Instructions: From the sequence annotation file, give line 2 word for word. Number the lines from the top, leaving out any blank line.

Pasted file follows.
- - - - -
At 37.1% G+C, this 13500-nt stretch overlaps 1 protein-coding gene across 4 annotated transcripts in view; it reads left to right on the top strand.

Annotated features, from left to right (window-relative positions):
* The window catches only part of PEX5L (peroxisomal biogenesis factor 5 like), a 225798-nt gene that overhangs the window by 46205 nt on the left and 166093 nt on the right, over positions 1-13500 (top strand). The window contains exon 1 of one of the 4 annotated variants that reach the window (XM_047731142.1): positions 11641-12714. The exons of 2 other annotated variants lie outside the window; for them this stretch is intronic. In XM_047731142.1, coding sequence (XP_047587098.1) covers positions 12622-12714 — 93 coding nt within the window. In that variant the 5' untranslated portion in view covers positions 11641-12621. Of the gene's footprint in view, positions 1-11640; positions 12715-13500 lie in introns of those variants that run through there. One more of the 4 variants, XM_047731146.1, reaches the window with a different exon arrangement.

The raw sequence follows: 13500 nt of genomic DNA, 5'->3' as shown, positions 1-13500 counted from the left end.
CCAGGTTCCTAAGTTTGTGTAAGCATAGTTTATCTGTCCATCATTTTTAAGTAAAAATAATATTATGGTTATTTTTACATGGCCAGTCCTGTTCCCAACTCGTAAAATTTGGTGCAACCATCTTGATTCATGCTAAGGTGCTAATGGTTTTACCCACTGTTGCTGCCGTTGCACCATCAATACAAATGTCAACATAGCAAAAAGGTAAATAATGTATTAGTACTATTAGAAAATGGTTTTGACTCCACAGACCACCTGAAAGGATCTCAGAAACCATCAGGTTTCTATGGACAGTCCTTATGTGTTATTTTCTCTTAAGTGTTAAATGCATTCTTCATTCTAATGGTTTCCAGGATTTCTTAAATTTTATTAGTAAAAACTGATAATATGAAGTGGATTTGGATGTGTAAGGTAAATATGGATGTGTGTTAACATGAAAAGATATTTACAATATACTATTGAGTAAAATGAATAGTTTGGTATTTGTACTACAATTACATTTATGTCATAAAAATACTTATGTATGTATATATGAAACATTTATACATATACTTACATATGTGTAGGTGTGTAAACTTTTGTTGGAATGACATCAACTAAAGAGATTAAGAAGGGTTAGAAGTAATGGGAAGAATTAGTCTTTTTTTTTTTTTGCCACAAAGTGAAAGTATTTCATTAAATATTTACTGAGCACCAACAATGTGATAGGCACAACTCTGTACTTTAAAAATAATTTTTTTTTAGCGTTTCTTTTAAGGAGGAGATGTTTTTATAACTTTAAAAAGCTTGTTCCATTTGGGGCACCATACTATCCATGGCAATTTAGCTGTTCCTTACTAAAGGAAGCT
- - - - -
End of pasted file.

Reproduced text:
Annotated features, from left to right (window-relative positions):